Chino Valley network administrator praises progress of EducationSuperHighway's high-speed internet access campaign


EducationSuperHighway, an organization dedicated to upgrading students' internet access in all of America's classrooms, continues to face implementation-related challenges, but the movement is gaining momentum.

"The biggest challenge is time," Larry Fullmer, network administrator for Chino Valley Unified School District #51, told the California Business Daily. 

Since 2012, EducationSuperHighway has been campaigning for all K-12 public schools to have fast, reliable internet access, so that students have constant access to digital learning opportunities throughout the day. The organization believes high-speed internet is no longer a luxury for modern students, but a necessity.

The progress made by EducationSuperHighway has already allowed for some community classrooms -- including those in Fullmer's district -- to maintain peak internet performance throughout the day.


"We successfully implemented better internet connectivity through a county-wide project through our local Educational Technology Consortium," Fullmer said. "Some of the larger districts in my county had the capability of larger internet capacities, but we lacked the funds to pay for more speed. There were many smaller districts that were undeserved, so we decided that asking for a county-wide system was our best option."

By improving the schools' technological infrastructures from the ground up, the collaboration created a cost-effective solution that is optimized for longevity.

"In the end, everybody that participated in the project benefited," Fullmer said. "We made sure that the internet capacity that was built out to each of the schools had future growth planned into it, and we made sure that the internet cost was affordable. In the end we tripled our internet speed for roughly the same overall cost. We also have the capability to grow to 10 times that amount as the demand for internet speeds rise."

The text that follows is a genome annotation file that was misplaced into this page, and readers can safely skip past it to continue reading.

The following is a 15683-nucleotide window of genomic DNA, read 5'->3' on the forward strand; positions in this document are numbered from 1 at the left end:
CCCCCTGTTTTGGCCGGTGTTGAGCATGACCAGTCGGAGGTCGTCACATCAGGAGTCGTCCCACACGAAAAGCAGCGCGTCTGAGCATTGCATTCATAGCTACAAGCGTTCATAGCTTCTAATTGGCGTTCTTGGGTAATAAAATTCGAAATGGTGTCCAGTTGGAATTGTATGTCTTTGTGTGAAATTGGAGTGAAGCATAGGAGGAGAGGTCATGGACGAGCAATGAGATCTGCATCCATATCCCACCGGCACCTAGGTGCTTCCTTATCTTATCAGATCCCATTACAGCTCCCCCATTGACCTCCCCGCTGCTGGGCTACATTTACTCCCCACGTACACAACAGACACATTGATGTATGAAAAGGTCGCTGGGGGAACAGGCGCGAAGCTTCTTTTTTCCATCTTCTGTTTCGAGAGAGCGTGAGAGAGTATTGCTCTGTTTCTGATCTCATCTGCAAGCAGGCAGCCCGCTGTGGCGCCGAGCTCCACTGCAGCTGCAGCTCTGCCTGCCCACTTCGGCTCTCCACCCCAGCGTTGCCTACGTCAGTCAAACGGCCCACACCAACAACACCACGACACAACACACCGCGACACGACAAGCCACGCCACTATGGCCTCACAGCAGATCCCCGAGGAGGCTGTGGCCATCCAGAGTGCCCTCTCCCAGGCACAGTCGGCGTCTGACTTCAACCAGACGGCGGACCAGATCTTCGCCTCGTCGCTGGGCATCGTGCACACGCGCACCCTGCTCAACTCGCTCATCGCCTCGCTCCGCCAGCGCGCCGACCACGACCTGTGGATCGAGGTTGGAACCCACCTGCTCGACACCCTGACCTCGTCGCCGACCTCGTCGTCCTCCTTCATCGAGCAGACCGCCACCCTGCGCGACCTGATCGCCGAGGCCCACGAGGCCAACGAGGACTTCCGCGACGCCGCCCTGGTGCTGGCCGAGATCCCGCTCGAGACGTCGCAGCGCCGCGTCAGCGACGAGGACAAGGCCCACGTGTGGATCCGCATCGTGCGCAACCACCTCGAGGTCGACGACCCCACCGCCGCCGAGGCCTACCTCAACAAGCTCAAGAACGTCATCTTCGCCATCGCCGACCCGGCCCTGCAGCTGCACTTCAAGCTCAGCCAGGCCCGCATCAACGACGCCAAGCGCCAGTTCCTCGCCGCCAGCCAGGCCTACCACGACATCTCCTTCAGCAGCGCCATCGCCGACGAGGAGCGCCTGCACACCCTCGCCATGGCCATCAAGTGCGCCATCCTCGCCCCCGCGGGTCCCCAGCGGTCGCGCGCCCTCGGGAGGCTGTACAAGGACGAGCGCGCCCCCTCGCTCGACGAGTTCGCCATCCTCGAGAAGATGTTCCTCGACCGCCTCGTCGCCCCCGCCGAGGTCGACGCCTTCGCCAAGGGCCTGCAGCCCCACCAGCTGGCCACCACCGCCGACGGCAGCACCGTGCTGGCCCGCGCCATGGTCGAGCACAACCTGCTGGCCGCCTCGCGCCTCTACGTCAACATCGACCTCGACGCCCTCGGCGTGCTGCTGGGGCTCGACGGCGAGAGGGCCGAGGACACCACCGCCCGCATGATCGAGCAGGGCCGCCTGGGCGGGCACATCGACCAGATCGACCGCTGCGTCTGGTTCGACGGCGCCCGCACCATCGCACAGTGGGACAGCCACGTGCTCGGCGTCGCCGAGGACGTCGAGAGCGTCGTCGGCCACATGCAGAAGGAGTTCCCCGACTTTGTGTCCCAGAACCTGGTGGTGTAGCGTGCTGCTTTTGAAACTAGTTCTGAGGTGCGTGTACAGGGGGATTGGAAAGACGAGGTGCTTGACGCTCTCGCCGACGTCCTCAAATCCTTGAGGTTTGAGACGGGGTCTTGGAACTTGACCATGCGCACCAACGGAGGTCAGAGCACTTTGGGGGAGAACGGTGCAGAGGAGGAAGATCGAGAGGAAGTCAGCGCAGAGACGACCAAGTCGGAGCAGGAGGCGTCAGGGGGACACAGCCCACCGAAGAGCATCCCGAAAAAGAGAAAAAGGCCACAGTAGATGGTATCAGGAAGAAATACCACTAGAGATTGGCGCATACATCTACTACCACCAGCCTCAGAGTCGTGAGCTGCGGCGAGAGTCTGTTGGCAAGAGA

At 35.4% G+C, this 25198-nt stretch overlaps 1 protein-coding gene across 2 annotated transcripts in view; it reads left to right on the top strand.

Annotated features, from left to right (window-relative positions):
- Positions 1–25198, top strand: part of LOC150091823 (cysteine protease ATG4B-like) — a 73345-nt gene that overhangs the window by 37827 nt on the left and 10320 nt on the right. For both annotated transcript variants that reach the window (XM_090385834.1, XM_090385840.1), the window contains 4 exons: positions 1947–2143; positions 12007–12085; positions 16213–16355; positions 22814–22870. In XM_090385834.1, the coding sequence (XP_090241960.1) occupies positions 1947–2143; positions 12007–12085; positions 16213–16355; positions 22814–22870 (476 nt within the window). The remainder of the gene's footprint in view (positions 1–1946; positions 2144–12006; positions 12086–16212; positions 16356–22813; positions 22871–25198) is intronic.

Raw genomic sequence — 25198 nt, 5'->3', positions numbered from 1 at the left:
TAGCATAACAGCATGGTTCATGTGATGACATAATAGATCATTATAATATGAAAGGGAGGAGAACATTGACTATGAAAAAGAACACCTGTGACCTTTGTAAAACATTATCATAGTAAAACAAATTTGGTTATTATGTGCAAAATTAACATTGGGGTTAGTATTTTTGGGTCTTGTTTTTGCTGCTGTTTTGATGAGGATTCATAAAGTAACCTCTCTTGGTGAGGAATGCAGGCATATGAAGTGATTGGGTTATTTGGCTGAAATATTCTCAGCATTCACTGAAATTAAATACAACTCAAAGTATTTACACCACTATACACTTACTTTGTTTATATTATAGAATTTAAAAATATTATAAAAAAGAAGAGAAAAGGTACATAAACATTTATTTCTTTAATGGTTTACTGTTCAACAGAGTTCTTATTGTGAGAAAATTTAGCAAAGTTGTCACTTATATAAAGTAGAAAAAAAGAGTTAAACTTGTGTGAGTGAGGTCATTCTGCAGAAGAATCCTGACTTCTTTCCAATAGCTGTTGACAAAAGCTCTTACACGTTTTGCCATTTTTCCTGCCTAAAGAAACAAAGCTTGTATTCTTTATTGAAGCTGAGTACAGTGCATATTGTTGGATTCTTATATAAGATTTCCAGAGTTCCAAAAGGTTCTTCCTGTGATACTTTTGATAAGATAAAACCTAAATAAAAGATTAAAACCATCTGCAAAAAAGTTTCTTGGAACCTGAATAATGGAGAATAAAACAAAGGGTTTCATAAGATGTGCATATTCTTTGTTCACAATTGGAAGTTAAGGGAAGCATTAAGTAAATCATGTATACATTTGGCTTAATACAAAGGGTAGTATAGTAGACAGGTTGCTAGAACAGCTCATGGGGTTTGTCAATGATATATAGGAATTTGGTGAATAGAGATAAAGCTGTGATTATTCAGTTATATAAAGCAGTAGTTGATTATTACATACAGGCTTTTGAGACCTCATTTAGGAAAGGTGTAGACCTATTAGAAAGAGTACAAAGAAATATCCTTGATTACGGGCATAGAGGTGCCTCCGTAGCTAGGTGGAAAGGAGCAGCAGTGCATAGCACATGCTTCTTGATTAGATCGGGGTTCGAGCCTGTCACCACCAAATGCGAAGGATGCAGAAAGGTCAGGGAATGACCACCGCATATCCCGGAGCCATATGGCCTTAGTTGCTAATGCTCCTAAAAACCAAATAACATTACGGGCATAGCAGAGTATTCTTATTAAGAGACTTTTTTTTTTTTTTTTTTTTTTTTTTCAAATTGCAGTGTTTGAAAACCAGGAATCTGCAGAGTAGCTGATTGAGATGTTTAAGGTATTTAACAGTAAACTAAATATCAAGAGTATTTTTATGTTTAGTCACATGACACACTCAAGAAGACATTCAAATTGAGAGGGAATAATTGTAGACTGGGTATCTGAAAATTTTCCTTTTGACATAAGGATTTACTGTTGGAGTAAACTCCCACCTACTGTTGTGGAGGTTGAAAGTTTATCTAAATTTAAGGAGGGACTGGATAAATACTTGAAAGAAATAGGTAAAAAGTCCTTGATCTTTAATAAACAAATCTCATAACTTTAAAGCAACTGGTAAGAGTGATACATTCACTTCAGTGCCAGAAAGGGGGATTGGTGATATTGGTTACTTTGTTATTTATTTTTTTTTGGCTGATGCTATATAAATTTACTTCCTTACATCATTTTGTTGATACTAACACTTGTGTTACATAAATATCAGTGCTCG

Fullmer explained how, working in tandem with the partnership, the bandwidth was increased by using a process similar to the E-Rate program, which helps schools and libraries attain high-speed bandwidth. The E-Rate program uses the Universal Service Administrative Company, under the FCC, to determine eligibility for bandwidth via consortium before applying any applicable discounts.

"We were just approaching it from a larger scale, which required additional input from other sources," Fullmer said.

Central to the success of causes like EducationSuperHighway is attaining the support of local leaders and policymakers. Governors from 49 states committed to the FCC’s short-term connectivity goal for schools in 2014, which enabled that digital technology to be accessible and adopted. Their goal: 100 kilobits per second, per student. In large part because of the governors' commitment, the goal became achievable.

Now, the goal is about getting enough bandwidth to students. Currently, only 28 percent of districts on a national level are meeting the goal of 1 megabit per second per student. 

"The response has been positive overall," Fullmer said. "With the large amount of internet capacity we now have, many more things can become possible to our community. In other areas around my county, the increase of internet capacity for education has also brought an increase for the local communities. The library districts in my county have also benefited from this project as they are also E-Rate eligible."

For more information on EducationSuperHighway, visit www.educationsuperhighway.org.

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